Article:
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'Big Brother' - the price of self-driving cars

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Privacy campaigners have called in the national press for a debate over possible future car technologies being considered by the European Union.

The Guardian "can reveal" today that the UK government "are the main backers" of the EU's Cooperative Vehicle-Infrastructure Systems (CVIS), details of which "will be unveiled this year".

Under the plans, every vehicle would be fitted with a data radio which would emit a regular "heartbeat" of information into the CVIS network. This would permit anyone with official access to the network to locate and track any moving vehicle in real time. Brussels officials involved in the project think that such equipment could be fitted to new vehicles as soon as 2013, and that European nations might choose to make it compulsory.

Actually, quite a lot of details regarding CVIS have been revealed already, here. And the UK's Department for Transport (DfT) doesn't keep its interest secret either. CVIS would be very useful for the DfT's "managed motorway" toll-lane and speed-enforcement plans, which it thinks will be essential to manage coming increases in traffic while largely doing without major new roadbuilding. So yes, it's quite reasonable to say that the UK is "one of the main backers" of the idea.

But:

The Guardian has been given unpublished documents detailing the proposed uses for the system. They confirm that it could have profound implications for privacy, enabling cars to be tracked to within a metre - more accurate than current satellite navigation technologies.

The European commission has asked governments to reserve radio frequency on the 5.9 Gigahertz band, essentially setting aside a universal frequency on which CVIS technology will work.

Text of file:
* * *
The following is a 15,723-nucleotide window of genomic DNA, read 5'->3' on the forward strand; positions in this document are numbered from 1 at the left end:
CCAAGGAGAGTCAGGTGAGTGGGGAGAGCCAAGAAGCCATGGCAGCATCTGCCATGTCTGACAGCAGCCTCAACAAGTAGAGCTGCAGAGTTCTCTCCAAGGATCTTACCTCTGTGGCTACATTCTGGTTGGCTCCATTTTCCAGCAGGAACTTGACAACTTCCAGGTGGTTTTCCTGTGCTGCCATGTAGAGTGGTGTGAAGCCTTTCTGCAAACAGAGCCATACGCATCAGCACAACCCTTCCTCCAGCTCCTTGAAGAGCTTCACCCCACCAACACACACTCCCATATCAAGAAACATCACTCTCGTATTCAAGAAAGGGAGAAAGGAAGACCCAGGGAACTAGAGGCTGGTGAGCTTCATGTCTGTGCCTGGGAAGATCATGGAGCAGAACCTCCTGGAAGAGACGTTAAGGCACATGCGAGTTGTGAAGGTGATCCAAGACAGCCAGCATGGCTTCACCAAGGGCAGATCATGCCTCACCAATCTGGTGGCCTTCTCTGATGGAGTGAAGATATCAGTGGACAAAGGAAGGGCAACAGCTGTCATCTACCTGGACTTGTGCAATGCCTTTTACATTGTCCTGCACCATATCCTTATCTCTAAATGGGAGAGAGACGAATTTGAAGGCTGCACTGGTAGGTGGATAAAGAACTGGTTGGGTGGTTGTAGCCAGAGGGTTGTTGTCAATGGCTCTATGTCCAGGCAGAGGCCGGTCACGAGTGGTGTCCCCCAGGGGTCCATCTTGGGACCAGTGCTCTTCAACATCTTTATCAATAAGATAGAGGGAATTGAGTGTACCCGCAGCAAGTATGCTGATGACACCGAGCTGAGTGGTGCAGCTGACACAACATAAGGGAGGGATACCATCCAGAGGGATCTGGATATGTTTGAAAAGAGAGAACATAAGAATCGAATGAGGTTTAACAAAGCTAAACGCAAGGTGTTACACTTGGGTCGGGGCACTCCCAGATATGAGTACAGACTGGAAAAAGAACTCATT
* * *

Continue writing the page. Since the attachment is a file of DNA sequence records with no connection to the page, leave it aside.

Blimey - secret documents!

Well, not so much. The documents were given to the Graun by an unnamed podcast interviewee. He was given them by the sinister Brussels CVIS people themselves, so that people could debate the idea and discuss it. They also offer exhaustively complete details on the system for download, here, and have even gone so far as to hold a developer contest for their proposed "open" network architecture - details and SDK here.

The idea of the CVIS tech would be to offer direct vehicle-to-vehicle comms within 500m, and connection to the wider network via nodes in motorway gantries, cell towers, road signs, perhaps even private sites like garages or service areas.

If a vehicle or vehicles ahead of you was braking aggressively, you would be warned straight away - no need for CCTV operators to notice a tailback forming and intitiate road-sign warnings. If an emergency vehicle - or indeed anyone - was about to cross an intersection ahead of you against the lights, you'd be warned. The network would have a complete and accurate map of vehicles on the road, so that car navigation systems would be able to plot their way around the traffic with confidence.

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